The phrase “Dying with Dignity” has been a mantra of those who support euthanasia, the so-called Right to Die cause. The argument, so it goes, is that dignity in death comes by going out on your own terms. (What you see here, actually, is Existentialism at work.) To be ravaged by pain and disease is, apparently, to lose dignity, control, and respect. Perhaps even worth?
The idea of dying with dignity was much in the news surrounding Terri Schiavo, though her case was certainly different. We can debate the merits of lingering on because of various machines another time. But the fact is that many of the people actively involved in seeking to remove her food and water were right to die activists. Let her die with dignity, rather than persist in this lesser state. As this case fades into memory, the larger debate promises to rage on.
I think that we find a strong contrast in the case of the death of Pope John Paul II. Throughout his pontificate, John Paul stood firm in his support for the dignity of human life in opposing abortion, cloning, and euthanasia, among other causes. This weekend he made his greatest statement about dying with dignity by resolutely trusting his fate into God’s hands and bearing with the pain and suffering until the end. Those near him reported his courage to endure pain and suffering. His death seems to me to paint a picture of what dying with dignity really looks like.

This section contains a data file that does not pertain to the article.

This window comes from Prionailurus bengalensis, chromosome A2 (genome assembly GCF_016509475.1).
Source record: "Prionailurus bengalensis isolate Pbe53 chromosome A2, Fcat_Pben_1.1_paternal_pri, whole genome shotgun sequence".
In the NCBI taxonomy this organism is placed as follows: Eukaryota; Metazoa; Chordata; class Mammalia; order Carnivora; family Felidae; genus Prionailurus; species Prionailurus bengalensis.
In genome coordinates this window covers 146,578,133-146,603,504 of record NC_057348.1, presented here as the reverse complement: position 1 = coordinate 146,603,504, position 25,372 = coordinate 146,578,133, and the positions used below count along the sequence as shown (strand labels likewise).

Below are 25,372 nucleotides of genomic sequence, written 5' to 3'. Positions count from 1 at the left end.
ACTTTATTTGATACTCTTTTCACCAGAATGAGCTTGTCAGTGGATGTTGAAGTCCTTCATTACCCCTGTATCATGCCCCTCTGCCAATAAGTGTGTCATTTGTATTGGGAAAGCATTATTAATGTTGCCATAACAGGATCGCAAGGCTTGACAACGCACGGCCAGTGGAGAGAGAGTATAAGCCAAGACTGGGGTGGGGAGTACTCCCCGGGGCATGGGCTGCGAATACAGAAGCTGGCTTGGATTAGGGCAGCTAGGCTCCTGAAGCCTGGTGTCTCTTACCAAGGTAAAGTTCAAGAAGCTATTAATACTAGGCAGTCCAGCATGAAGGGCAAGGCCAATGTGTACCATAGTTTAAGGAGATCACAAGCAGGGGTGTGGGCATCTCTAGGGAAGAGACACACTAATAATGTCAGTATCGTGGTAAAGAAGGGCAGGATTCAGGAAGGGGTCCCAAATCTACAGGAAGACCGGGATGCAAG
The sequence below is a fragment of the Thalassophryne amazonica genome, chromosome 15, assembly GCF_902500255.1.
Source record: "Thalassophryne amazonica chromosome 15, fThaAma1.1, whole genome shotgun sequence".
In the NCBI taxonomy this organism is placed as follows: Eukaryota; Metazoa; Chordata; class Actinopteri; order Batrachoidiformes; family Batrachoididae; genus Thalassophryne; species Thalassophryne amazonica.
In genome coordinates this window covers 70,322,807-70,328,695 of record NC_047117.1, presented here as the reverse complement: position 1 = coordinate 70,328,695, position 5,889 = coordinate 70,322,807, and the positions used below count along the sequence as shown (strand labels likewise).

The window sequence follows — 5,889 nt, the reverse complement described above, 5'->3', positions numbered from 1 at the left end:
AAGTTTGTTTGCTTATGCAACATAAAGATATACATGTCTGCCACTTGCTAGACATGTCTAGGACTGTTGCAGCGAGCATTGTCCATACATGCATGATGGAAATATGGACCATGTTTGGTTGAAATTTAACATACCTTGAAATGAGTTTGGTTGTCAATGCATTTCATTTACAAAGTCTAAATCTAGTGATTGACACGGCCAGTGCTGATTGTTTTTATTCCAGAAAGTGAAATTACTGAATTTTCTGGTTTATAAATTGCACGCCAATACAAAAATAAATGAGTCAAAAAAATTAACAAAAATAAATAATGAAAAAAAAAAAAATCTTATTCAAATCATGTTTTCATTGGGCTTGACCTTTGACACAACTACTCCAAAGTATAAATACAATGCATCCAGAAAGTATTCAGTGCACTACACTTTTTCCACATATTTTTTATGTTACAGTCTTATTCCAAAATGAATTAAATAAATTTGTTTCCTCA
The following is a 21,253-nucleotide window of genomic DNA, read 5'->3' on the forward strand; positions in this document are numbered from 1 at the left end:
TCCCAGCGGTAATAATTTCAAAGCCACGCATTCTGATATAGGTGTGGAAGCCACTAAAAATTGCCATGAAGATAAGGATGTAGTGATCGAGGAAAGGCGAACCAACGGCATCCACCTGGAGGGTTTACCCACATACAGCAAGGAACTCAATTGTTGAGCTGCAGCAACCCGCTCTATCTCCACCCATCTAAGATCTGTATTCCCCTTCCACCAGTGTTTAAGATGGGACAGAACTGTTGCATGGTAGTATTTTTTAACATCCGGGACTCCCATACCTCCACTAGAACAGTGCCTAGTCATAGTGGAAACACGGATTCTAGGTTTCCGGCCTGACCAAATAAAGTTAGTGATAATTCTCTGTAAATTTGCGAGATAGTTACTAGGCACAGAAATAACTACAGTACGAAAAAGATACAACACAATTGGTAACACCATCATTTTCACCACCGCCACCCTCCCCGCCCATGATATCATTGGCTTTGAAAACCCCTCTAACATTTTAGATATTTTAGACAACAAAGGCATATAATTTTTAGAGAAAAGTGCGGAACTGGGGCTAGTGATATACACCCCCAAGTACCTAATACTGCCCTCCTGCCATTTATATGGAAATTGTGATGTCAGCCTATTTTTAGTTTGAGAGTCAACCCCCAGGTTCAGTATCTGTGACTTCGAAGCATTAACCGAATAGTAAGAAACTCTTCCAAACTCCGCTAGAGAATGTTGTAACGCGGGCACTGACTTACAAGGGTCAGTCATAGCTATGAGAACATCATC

By the way, Dr. Mohler has a helpful post up today (Monday) on the legacy of John Paull II that, while celebrating his virtues and accomplishments, also cautions us to remember why we are not Roman Catholics.